Geneva Convention


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Geneva Convention

n.
One of a series of agreements first formulated at an international convention held in Geneva, Switzerland, in 1864, establishing rules for the treatment of prisoners of war, the sick, and the wounded.

Geneva Convention

n
(Government, Politics & Diplomacy) the international agreement, first formulated in 1864 at Geneva, establishing a code for wartime treatment of the sick or wounded: revised and extended on several occasions to cover maritime warfare and prisoners of war

Gene′va Conven′tion


n.
one of a series of international agreements, first made in Geneva, Switzerland, in 1864, establishing rules for the humane treatment of prisoners of war and of the sick, the wounded, and the dead in battle.
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Noun1.Geneva Convention - an agreement first drawn up in Geneva in 1864 and later revised concerning the treatment of captured and wounded military personnel and civilians in wartime
Translations
Genfer Konvention

Geneva Convention

References in classic literature ?
The nurse led the way--tall, lithe, graceful--attired in her uniform dress of neat black stuff, with plain linen collar and cuffs, and with the scarlet cross of the Geneva Convention embroidered on her left shoulder.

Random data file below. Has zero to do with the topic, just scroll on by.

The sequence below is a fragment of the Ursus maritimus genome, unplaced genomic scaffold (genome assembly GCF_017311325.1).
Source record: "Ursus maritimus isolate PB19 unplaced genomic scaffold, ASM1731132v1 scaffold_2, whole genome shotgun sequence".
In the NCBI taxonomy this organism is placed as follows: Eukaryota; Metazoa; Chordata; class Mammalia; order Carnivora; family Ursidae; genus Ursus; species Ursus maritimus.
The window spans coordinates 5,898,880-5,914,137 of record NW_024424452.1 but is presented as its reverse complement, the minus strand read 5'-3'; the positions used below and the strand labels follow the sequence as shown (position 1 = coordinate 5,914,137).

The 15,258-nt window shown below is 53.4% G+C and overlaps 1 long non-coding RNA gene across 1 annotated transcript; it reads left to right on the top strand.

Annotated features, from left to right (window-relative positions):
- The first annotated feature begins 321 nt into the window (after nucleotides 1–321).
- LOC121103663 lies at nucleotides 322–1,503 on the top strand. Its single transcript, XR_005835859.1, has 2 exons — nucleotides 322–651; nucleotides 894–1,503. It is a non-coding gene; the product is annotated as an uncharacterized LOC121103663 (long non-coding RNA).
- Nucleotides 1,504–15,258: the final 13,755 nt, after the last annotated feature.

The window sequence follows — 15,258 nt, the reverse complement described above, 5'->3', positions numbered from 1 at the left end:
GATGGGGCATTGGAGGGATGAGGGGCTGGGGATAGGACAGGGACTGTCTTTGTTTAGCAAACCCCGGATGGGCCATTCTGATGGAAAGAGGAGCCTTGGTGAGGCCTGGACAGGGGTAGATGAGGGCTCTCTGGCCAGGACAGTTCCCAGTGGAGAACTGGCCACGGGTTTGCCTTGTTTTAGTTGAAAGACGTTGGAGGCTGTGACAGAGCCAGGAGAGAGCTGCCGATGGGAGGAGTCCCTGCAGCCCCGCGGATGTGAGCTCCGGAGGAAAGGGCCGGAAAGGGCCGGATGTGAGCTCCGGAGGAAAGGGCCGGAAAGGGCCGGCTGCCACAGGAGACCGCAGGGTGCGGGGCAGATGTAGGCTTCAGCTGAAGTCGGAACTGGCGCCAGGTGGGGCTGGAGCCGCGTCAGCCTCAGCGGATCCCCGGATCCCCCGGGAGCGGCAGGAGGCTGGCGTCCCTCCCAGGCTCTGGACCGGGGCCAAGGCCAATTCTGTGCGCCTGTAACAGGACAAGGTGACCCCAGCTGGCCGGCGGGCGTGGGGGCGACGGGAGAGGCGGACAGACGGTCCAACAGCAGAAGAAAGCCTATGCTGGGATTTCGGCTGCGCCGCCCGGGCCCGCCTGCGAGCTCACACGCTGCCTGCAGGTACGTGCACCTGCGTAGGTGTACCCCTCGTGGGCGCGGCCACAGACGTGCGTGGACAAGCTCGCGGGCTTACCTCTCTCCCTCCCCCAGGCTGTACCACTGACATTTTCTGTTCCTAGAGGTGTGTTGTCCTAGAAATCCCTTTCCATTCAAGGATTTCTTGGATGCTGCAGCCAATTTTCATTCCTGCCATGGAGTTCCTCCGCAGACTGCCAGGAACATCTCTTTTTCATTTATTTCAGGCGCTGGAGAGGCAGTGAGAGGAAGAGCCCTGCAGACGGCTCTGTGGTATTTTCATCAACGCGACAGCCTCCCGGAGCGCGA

For a full description of criteria that must be met to qualify as a lawful combatant serving in the national armed forces, see Geneva Convention I, article 13; Geneva Convention II, article 13; and Geneva Convention III, article 4.
Craig Quigley claimed that the International Red Cross had objected to the images on the grounds that "the Geneva Convention prohibits humiliating, debasing photos.
The Red Cross says the Geneva Convention is "central to international humanitarian law".
What is not ambiguous is that, under Article 5 of the Third Geneva Convention, any person captured in the course of a belligerent action is entitled to the protection of the Convention until his status has been determined "by a competent tribunal" and that the President of the United States cannot appoint himself to fill that role.
White House spokesman Ari Fleischer said last night: "Al-Qaeda is an international terrorist group and cannot be considered a state party to the Geneva Convention.
High Commissioner for Human Rights Mary Robinson reminded Americans that international legal obligations are to be respected and that any dispute about the detainees' entitlement to prisoner of war status must be decided by a competent tribunal in accordance with the provisions of Article 5 of the Third Geneva Convention.
Mr Gonzales wrote: "TSpecifically, he has asked that you conclude that the Geneva Convention on the Treatment of Prisoners of War does apply to both al Qaida and the Taliban.
The Geneva Convention identification card is intended to provide the bearer Geneva Convention protections in the event of capture during hostile enemy actions.
ICRC reports indicate that ICRC conducted more than 11,170 visits to camps housing POWs and civilian internees in the hands of states party to the 1929 Geneva Convention during World War II.
The nature of war was changing when the first Geneva Convention was adopted.

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